At That Age

In 27 days, counting this one since it’s only barely after midnight, I will be 22 years old. For me, that realization is rather surreal.

My birthday is before my mother’s, but had it not been, she would’ve been 22 when she had me. I was not a planned child either and, like me, she had no intentions of becoming a parent. She only did it because she believed abortion was wrong and adoption wasn’t something she could handle (although neither was parenting; go figure).

This is something I continuously think about as my twenty-second birthday draws near, but I’m really not sure why. I knew I wasn’t going to have children at this age. Really, even if I wanted to be a parent, I wouldn’t have tried to become one by 22 because I’m in no position for it. It’s not something that’s bothering me. Just something continuously on my mind for one reason or another.

The best guess I have as to why I’ve been thinking about this so much is knowing this is the age where my mother’s life changed irreversibly. Becoming a parent doesn’t change everybody – heck, it makes them worse in some cases – but I’m certain no one can argue becoming a parent isn’t something you can take back. You can’t put them back up there. Okay, you probably could, but it’d be extremely painful and you certainly can’t reverse the nine months of pregnancy back into non-existence.

Occasionally, I do try to imagine myself in my mom’s shoes when she was 21 or 22, and it’s not an easy visual. I like children in general, so I can imagine the cute stuff like watching a baby sleep, but trying to picture the hard stuff tends to only make my head hurt. I can never picture myself waking up three times or more a night to a piercing wail, going days without sleep, or not having enough time to do so much as take a 5-minute shower. One of the most common things I hear about parenting is “your life is over” and that is more often than not from people who are parents instead of people who aren’t. My life over at 22? I’d have only been an adult for four years!

Yes, I’m aware babyhood is temporary. Eventually, they sleep through the night, gain a little more independence, and stop crying so much. Well, maybe not that last one since the temper tantrums start, but they hopefully won’t be waking you up five times a night until they’re in kindergarten. However, on its own, a year is still a lot of time and frankly, I’ve no desire to spend a year getting sleep three days at a time. I nearly collapsed after one day (a full 24 hours) without sleep, not to mention that can’t in any way be good for your body.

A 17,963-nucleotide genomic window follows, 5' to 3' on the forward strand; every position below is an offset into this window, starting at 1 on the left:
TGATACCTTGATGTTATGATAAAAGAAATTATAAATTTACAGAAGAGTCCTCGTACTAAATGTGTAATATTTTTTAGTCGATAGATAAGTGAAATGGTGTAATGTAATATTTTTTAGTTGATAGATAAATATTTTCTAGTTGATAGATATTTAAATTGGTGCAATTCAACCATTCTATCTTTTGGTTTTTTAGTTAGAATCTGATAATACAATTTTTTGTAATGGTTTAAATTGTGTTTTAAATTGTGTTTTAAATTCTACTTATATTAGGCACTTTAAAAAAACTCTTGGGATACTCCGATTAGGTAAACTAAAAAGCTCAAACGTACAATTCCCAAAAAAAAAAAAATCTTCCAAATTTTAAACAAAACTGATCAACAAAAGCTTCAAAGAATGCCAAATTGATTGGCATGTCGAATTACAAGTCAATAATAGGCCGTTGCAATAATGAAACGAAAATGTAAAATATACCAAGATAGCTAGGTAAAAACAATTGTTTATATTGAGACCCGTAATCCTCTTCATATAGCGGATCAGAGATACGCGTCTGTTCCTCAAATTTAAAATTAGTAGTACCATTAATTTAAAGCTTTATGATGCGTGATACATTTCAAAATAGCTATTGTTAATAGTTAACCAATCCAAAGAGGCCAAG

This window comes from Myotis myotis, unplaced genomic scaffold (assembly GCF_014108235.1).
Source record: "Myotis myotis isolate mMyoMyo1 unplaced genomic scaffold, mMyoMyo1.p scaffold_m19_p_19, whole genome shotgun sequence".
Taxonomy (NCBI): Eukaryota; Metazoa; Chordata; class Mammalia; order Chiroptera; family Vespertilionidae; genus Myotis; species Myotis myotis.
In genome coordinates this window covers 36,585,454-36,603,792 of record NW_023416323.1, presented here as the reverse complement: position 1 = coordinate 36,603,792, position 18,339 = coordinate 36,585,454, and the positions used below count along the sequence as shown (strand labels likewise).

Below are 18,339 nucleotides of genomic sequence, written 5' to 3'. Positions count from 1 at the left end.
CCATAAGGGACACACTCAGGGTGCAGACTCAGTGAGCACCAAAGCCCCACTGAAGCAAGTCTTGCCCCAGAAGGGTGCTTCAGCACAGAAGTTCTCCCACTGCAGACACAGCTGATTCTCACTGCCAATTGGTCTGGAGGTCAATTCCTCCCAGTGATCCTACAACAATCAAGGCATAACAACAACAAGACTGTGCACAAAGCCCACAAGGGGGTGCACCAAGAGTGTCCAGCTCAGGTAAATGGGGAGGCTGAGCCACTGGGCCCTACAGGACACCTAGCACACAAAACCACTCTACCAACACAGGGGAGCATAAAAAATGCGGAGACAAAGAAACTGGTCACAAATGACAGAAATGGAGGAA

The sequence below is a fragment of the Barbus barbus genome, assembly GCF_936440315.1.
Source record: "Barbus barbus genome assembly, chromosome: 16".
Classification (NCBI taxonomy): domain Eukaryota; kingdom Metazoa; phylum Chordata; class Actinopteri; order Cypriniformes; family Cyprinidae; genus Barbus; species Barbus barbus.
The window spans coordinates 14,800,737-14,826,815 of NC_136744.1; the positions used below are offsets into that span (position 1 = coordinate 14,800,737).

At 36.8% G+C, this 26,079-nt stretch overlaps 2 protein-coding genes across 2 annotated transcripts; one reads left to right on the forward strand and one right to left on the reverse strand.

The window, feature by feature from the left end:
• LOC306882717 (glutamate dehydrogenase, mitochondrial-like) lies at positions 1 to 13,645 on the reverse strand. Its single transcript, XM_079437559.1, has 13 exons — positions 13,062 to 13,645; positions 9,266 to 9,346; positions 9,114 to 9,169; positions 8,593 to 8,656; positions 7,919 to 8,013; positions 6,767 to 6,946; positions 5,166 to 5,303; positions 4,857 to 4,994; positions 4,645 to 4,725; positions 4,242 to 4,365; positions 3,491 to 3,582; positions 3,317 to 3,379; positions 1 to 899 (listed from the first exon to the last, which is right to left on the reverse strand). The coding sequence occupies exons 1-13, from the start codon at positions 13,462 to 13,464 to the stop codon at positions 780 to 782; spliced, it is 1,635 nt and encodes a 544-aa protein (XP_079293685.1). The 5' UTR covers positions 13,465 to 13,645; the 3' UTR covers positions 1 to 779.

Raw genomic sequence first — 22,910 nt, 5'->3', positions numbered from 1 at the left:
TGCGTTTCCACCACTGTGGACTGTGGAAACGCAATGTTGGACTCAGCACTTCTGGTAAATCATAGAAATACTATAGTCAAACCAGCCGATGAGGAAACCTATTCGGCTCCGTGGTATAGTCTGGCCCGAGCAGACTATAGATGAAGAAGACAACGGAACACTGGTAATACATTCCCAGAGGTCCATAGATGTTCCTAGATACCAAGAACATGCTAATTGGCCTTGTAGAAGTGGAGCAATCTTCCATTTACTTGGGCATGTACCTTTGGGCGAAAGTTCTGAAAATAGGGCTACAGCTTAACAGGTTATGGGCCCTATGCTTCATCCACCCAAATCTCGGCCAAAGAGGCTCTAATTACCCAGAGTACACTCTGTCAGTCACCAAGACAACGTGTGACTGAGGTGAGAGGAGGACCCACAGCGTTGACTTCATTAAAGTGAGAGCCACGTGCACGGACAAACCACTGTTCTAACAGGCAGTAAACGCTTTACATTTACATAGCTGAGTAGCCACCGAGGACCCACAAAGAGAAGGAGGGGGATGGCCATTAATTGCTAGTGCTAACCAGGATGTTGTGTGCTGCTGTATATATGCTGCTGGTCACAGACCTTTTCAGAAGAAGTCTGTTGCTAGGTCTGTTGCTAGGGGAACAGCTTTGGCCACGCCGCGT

Sure, my mother did it, but she didn’t have a choice. She decided to keep me and have another child, so she had to endure the sleeplessness and all the stress that caring for a tiny, helpless person brings. Failure to do that would’ve resulted in either our deaths or her loss of custody before we became old enough to know she’s our mother.

Speaking of another child, I imagine this feeling will come back twice as strong when I turn 25. At 25, my mother had a three-year-old and a 1-week-old. Admittedly, I can’t see myself at 25 right now. It’s difficult to see myself any more than a year older than my age. I want this blog to be around for a few more years, so if it lasts until 2019, I feel like a certain shock will hit me if I go into my archives that year and find this post.

Advertisements

Share your thoughts!

Fill in your details below or click an icon to log in:

WordPress.com Logo

You are commenting using your WordPress.com account. Log Out / Change )

Twitter picture

You are commenting using your Twitter account. Log Out / Change )

Facebook photo

You are commenting using your Facebook account. Log Out / Change )

Google+ photo

You are commenting using your Google+ account. Log Out / Change )

Connecting to %s